Gift-givers spared no expense in 2006 and the trend is expected to continue throughout this year
Shares in luxury goods conglomerate LVMH soared 6% to €87.70 ($115.26) on Feb. 15 in Euronext trading, following the release of a glowing 2006 earnings report on Feb. 14. The company predicted continued strong results in 2007.
Despite continued sluggish sales in the key Japanese market, the diversified luxury group—which includes Louis Vuitton, Dom Perignon, Hennessy, and Tag Heuer—saw double-digit growth in most of its divisions and posted record numbers across the company. Total sales for the year were up nearly 10% vs. 2005, to €15.3 billion ($20 billion), while net profit grew an impressive 30% on the year, to €1.879 billion ($2 billion).
"These numbers increased our confidence that 2007 will be another good year for the group," said London-based JPMorgan Chase (JPM) luxury goods analyst Melanie Flouquet in a report. Flouquet reiterated an "overweight" rating for LVMH and raised her January 2008 target price for the stock to €102 ($134).
Lap of Luxury
Investors followed these positive indicators from LVMH to give the group its strongest single-day movement on Euronext in nearly a year. A Feb. 14 report from Goldman Sachs (GS) in London predicted a rally based on the possibility that LVMH will use its strong cash flow to buy up the stake in Moët Hennessy, now jointly owned with beer, wine, and spirits giant Diageo (DEO).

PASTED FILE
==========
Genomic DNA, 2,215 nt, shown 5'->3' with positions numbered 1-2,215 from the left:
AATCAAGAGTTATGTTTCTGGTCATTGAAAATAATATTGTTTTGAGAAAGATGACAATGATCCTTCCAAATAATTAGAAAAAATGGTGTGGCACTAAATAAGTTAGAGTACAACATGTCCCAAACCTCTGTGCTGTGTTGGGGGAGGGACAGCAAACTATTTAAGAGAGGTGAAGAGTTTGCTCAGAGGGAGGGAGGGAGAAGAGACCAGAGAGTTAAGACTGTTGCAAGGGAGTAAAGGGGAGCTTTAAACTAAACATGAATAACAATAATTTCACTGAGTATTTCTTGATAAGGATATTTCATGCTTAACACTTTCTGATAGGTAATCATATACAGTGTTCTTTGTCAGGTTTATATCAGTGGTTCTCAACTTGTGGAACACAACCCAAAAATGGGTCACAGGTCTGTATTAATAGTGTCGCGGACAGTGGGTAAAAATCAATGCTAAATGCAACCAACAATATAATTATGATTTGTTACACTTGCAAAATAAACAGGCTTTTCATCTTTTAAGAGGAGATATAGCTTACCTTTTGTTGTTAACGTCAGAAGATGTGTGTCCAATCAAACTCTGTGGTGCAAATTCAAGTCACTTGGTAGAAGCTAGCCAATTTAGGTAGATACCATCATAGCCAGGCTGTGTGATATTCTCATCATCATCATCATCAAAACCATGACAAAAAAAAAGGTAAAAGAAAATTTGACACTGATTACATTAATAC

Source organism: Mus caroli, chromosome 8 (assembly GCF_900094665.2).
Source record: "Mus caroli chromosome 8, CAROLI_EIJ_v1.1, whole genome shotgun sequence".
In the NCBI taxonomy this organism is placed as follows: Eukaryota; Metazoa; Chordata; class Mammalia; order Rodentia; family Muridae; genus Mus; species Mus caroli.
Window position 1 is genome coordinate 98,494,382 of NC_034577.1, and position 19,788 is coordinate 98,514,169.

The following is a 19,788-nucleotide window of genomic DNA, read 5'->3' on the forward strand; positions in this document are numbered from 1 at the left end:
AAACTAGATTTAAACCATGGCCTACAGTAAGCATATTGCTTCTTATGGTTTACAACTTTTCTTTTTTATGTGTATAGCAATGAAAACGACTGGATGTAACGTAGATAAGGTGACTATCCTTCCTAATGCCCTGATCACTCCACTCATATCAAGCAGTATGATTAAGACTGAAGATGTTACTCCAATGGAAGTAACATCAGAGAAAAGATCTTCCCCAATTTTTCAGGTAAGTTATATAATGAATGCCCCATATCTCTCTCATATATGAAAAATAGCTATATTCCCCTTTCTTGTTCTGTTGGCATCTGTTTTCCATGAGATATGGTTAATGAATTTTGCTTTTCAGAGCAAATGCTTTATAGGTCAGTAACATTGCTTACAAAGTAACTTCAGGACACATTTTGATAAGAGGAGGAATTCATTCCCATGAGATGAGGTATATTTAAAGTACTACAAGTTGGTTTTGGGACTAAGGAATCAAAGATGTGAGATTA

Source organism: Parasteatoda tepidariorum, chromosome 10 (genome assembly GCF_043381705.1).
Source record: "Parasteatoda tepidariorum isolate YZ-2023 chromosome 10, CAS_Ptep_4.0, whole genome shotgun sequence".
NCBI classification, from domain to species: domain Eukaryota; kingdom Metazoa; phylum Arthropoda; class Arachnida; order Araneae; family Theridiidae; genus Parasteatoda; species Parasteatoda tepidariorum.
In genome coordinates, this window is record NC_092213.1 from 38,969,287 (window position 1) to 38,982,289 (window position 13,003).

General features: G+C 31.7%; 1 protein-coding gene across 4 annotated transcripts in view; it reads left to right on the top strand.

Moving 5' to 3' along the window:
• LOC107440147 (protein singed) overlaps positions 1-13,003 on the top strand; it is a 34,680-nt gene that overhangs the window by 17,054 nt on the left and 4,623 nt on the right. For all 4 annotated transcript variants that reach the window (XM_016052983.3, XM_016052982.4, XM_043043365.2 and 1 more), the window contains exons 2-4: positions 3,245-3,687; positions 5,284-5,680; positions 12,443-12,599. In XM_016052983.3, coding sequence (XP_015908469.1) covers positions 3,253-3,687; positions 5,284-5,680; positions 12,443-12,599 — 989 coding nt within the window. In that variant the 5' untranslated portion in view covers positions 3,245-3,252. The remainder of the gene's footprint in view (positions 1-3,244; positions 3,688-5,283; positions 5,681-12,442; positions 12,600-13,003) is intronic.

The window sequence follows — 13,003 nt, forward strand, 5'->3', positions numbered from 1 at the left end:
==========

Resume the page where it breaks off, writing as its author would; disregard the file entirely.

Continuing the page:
While sales were strong across all of LVMH's brands in 2006, the group's Wine & Spirits and Watches & Jewelry divisions performed particularly well. The latter boosted its sales nearly 30% over 2005, to €737 million ($965 million), while Wine & Spirits sales climbed 14% to nearly €3 billion ($4 billion).
Both Flouquet and Goldman Sachs forecast more good news in 2007 for LVMH, based on signs of a rebound in Japan and expectations for further expansion in China. Recent upward revisions in expectations for economic growth in the Eurozone also could boost sales of luxury goods.